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whitmanic

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  • Content count

    13
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About whitmanic

  • Rank
    Decaf

Profile Information

  • Gender
    Male
  • Location
    Cambridge, MA
  • Interests
    Higher cognition, consciousness, resilience, cognitive and affective neuroscience, psychedelics, cognitive-behavioral therapy, anxiety disorders
  • Application Season
    2018 Fall
  • Program
    Cognitive Science/Psychology

Recent Profile Visitors

183 profile views
  1. whitmanic

    Psych MA/MS prereqs leeway: a bizarre situation

    Committed to William & Mary. MAPSS' 1-year term now feels like as much of a downside as an upside. I don't doubt that placements are really good, but I'd be shocked if it measured up in terms of research rigor. Convince me otherwise?
  2. whitmanic

    Anyone Heard Anything from College of William and Mary?

    I got into the psychology MS. Anyone else in the same boat?
  3. whitmanic

    Wake Forest vs. William and Mary

    I'm in the fortunate position of choosing between Wake Forest and William and Mary for masters programs (or maybe a clinical research job closer to where I currently live, but no dice on that front yet), and I wanted to know if anyone who's in this position or who's been here before might be able to comment. Lots of factors to account for, but here are some on my mind: - General reputation / quality of PhD placements: On this point, I know nothing. - General quality of intellectual community: I want more than a good psychology graduate education—I want to be near interesting people doing other interesting things, who I can talk to. - Funding/cost of living: W&M gave me $3,000 more than WFU, stipend-wise. I would guess that Wake Forest is a little cheaper. What's the right take here? - Research opportunities: I'm intrigued but not jazzed about my PI's lab at W&M. WFU has a more open-ended research apprenticeship selection model, which could be better or worse. - Clinical exposure: I'm leaning more and more in the clinical direction, even though my app didn't reflect that more than a little. Thoughts? So little info on this set of programs out there. Also, happy to meet any other admitted students, to either program.
  4. whitmanic

    MAPSS?

    What's your funding status?
  5. whitmanic

    Anyone Heard Anything from College of William and Mary?

    Were you contacted first by a POI, or was this all directly through the grad director? Also, have you applied/been admitted elsewhere? I was accepted to the Wake Forest program, but not a word from anyone—acceptance, rejection, interview, or otherwise, from WM.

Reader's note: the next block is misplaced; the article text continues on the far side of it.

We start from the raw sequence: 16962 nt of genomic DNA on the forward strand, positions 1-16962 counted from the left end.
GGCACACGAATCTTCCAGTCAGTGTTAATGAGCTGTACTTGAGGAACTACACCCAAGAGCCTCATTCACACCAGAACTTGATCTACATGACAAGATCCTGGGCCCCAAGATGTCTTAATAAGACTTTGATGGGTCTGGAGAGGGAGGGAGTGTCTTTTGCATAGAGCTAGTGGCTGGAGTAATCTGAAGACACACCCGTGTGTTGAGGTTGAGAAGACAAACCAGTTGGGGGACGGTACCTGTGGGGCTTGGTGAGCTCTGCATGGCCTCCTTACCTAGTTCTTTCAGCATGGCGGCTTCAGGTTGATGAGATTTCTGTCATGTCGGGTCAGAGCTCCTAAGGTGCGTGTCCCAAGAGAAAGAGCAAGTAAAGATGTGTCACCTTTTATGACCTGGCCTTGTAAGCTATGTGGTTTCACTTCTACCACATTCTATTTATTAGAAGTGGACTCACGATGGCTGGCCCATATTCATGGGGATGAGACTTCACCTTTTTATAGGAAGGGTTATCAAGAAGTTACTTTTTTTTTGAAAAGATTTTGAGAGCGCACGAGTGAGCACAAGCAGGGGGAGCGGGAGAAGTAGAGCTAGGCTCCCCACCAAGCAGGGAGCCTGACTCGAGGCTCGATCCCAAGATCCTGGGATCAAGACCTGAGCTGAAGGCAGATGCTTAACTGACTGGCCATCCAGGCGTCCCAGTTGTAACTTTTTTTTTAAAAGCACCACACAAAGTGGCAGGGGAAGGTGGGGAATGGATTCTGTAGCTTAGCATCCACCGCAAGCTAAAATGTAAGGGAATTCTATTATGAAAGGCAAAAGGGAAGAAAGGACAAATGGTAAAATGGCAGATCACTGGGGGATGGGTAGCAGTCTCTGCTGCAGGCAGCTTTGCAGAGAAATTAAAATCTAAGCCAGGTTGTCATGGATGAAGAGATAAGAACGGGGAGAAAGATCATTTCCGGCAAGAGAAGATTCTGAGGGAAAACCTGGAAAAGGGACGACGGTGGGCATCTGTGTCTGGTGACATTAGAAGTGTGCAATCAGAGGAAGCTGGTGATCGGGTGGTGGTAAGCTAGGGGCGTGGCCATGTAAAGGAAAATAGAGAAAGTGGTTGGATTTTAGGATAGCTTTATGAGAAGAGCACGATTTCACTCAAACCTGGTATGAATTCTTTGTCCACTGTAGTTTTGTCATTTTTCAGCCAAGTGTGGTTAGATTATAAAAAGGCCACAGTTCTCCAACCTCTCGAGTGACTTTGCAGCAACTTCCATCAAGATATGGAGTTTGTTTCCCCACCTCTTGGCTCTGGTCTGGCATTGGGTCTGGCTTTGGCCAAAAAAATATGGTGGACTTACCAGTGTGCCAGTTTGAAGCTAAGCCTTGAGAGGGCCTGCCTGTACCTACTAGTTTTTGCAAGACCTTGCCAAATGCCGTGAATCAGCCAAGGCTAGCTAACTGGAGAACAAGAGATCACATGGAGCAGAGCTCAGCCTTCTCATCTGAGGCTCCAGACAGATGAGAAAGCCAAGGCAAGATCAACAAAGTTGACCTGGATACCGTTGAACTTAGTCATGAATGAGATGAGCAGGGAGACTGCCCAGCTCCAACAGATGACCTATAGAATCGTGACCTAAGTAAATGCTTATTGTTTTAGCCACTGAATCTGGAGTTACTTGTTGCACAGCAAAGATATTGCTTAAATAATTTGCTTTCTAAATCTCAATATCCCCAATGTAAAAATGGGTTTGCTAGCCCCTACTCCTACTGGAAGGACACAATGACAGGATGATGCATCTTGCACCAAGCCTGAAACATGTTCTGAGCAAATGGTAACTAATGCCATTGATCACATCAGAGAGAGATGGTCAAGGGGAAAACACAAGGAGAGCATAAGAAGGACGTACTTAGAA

6. whitmanic

    Anyone Heard Anything from College of William and Mary?

    I haven't heard anything, not even from POIs.
  7. whitmanic

    Psych MA/MS prereqs leeway: a bizarre situation

    No—apps to Villanova are due 3/1; I have all the materials prepared.
  8. whitmanic

    Psych MA/MS prereqs leeway: a bizarre situation

    tl;dr—Accepted to WFU psych MA, but don't even meet the minimum requirements for Villanova psych MS. What gives?
  9. Hey all, I'm 25 with a humanities undergrad degree, and coursework in the cognitive sciences. I'm hoping to eventually get a PhD in psychology (critically: not sure whether cognitive or clinical), and have been applying to both terminal MA/MS programs, and full-time RAships, as stepping stones to that end. So far I've applied to Wake Forest, William and Mary, and Bucknell—and am also considering Villanova and UChicago's MAPSS and MACSS. Fast forward to today: I just got into Wake Forest's program with full funding and a stipend. However, I'm not thrilled about the possibility of going to Winston-Salem (not that it's a no!), and want to keep my options as wide-open as possible. Philadelphia, for example, sounds much better, all else equal. Here's the trouble: Villanova's Director of Graduate Studies just responded to my inquiry about their much heavier prereqs (compared to the other programs I applied to) by saying that I have almost everything necessary to apply—but that I'm ineligible until I take 2 more undergrad psych courses. I understand that his word is probably final, but is there any way to leverage the fact that I just got into a comparable program? I'm from the Northeast and would love at least a chance to stay. — Also: thoughts on UChicago's MAPSS and MACSS with a psych focus? 1-year sounds alluring, but I'm not sure how much psych PhD programs respect this route.
  10. These are both really solid answers—thank you. Random question, but: I've been getting e-mails from Brandeis via GRE search, offering me a full fee waiver if I apply to their PhD program. Is this a useful datum, or is Brandeis just being nice?